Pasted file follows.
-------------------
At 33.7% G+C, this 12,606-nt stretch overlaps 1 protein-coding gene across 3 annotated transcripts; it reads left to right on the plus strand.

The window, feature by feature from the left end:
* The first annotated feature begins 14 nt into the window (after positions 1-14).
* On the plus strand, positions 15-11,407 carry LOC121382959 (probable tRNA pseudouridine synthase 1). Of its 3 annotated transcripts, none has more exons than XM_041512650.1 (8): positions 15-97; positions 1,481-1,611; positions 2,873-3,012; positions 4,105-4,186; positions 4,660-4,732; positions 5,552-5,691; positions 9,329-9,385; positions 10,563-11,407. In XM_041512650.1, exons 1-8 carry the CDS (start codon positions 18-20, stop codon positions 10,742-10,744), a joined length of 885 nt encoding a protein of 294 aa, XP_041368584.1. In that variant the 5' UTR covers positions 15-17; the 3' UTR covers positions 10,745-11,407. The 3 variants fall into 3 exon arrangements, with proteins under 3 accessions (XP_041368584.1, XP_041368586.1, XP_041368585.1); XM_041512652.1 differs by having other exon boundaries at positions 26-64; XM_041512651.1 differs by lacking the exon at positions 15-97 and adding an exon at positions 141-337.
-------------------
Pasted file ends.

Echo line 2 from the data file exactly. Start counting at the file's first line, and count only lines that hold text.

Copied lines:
The window, feature by feature from the left end: